The PI has a Theater Critic?
I thought they just asked grumpy patrons what they thought about plays ...
Eventually, you all may have nobody but me.
OtB and Mike Daisey wouldn't have a problem with that.
Newspapers are dying, yet weekly newspapers are thriving. Right? I mean, if everyone is reading online and no one is picking up the print edition then print ad revenue will continue to be there, right?
Misha Berson is a nasty, tiresome, spoilt old bitch.
Where did Kiley say that weeklies were thriving?
What, you're going to exclude Miryam Gordon from SGN? They're a weekly publication, right?
And I suppose this means the monthly "contribution" to your "retirement fund" is going to go up next time as well.
What I'm wondering is how relevant theater criticism is to the P-I's readership to begin with, or the Times', for that matter. I just don't think arts coverage has been a strength of either of the dailies. I'm a semi-regular P-I reader and I definitely look elsewhere for arts news and reviews. The only time I read Adcock generally is when he's writing about somebody I know, and a lot of the other theater people I know are the same way. If theater people don't care about the P-I's theater coverage, who would?
Also, don't forget we've still got Longenbaugh's endlessly clever musings over at the Weekly. I can see how you would leave him off the list since he doesn't seem to see or write about shows, but his column does have "Theater" right there in the title.
Matthew: I left Longenbaugh off because a) he's a freelancer and b) he's not a critic.
He wrote, when he started his column, that he'd sworn off reviewing so it wouldn't interfere with his career as a playwright.
Don't get too smug there, Brendan. I never heard of you until this post. That's because I HATE theater - it's boring and only interesting to those in that little drama circle.
Like Baby Dayliner said, "Critics pass away like bad news, la la la"
pish tush. don't theatre companies hate critics anyway? you'd think they'd be happy with fewer critics/reviewers around. after all, a bad review=bad box office.
I was totally bummed when my press release got bumped back. Joe was a really nice guy.
Joe Adcock was the perfect reviewer from from a performer's/theatre's perspective.
If he gave you a good review, you could say "The P-I said 'A delightful cacophony of adsurd theatricality'"
If you got a bad review you could just say "There goes crazy Joe Adcock again, he doesn't understand theatre, isn't he a professional gardner?" or "Joe Adcock doesn't like Radiohead, so obviously he didn't get it" or "Joe Adcock didn't understand our jokes, because he's older than time itself."
Joe Adcock was the perfect cover against a bad review.
Actually, no. Theatre artists (and institutions) dislike critics who get above themselves. Kenneth Tynan characterized his job as "giv[ing] permanence to something impermanent."
Bertolt Brecht had this to say: "What they say about my plays doesn't matter, my plays will survive the critics, but what they say about my productions matters very much because what they write is all that posterity will know of the subject."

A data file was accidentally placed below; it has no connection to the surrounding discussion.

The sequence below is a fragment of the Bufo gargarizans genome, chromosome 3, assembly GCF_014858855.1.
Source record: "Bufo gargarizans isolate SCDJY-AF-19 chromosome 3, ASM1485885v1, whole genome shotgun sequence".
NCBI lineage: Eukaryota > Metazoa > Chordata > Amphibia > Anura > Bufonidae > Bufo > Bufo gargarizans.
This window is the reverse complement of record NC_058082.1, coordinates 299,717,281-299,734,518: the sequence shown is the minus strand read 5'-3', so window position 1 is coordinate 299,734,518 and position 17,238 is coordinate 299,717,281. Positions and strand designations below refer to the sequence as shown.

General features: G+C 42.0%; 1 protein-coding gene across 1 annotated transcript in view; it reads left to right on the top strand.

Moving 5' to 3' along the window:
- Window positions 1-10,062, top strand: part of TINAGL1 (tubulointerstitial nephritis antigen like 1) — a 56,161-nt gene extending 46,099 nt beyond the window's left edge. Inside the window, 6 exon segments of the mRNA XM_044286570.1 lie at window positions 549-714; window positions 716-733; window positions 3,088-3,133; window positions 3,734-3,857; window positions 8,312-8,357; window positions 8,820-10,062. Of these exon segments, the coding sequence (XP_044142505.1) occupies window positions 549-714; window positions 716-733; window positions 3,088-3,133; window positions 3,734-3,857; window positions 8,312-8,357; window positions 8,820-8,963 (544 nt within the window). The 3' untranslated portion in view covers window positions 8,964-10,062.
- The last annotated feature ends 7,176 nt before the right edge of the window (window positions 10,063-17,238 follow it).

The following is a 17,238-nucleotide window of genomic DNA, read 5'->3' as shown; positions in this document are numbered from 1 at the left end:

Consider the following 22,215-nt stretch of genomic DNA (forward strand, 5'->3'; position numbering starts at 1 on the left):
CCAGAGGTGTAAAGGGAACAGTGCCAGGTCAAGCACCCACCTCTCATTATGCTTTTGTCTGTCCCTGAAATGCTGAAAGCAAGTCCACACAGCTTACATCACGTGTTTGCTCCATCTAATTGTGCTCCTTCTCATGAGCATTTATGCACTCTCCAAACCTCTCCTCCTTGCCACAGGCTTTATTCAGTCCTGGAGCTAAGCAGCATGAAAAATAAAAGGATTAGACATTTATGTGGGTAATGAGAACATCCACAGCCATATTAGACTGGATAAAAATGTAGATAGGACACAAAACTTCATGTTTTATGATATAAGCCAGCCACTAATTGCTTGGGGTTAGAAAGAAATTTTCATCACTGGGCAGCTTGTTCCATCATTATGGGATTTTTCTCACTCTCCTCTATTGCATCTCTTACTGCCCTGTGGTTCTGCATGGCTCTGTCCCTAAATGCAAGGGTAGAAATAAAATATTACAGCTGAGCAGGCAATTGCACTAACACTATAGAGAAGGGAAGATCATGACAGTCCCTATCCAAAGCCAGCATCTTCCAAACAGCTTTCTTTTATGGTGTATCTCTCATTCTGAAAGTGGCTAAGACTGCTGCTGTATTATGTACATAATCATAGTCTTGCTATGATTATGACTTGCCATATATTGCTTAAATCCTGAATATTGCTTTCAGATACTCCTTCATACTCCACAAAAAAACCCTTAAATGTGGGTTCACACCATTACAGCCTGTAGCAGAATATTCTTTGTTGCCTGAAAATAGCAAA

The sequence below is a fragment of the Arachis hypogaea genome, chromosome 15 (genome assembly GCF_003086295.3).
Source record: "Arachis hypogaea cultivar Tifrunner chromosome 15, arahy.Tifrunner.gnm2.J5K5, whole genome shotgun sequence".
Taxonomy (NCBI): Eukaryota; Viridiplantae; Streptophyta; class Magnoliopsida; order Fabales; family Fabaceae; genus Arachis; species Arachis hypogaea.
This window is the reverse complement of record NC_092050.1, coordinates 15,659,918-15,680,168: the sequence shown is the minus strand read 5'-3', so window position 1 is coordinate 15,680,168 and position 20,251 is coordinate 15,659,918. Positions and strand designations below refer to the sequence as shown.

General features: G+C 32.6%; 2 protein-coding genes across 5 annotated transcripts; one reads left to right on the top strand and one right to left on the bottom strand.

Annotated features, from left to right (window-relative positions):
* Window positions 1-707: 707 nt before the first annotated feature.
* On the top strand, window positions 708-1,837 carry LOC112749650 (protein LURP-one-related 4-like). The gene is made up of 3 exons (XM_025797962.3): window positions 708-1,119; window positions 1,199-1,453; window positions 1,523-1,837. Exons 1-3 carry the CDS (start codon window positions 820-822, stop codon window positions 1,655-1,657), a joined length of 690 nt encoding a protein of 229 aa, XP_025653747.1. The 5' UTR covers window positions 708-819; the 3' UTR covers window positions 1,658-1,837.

if only mischa wasn't so talentless
But Brendan, didn't you read Adcock's exit interview/last column? Rhapsodizing Shakespeare? Seriously? I got that in college. Give me a theater critic who can grapple with what a company like WET is trying to do.
thank you, laurence. i'm still not crazy about theatre critics. most of them can't even WRITE, let alone about theatre.
and i LOVED you in angels in america. Please do a revival, stat!
p.s.: even though john simon is an excellent writer, i still hate him. so there.
Eerie and sad coincidence: a theatre critic in Arizona committed suicide after being laid off by his paper.
#18 - WOW - what theater
What theatre artists actually want is advocates in the media, not critics. We know how to listen to intelligent criticism--we work by a critical-response method every day of our lives in rehearsal and in design meetings. That's how theatre is made. By the time a show opens to the public, everyone involved knows exactly where it works and doesn't work.
The reason newspaper reviewers are reviled (by some) is because they expose our weakness to the public. No one in any profession would willingly invite a person to superficially pick at their faults in the newspaper unless there was some hidden benefit. And that benefit is exposure.
Joe and Misha do the Seattle theatre industry a great service by just showing up. Crowded in between a dozen television and movie reviews, it really means very little what they write. Their presence on the page says to the readership that at least these people think a night in the theatre is worth their time.
So losing Joe is less an issue than losing the P-I.
Do readers know the difference between a review and a preview? I think not. If theatre's role, (and the critic's role) is to challenge and educate....then I argue previews are more important than reviews.
What we need are arts "advocates" at newspapers, NOT critics. We need people to tell the story "behind the story." Isn't that what reporters do? In 90% of Joe's articles he was neither a critic nor an advocate. He rarely told the story BEHIND the story. He mostly gave us the "cliff notes"
So let's not get bogged down with the word critic. Let's find the arts "advocates" in the media to come to shows and help spread the gospel through whatever means they have at their disposal!
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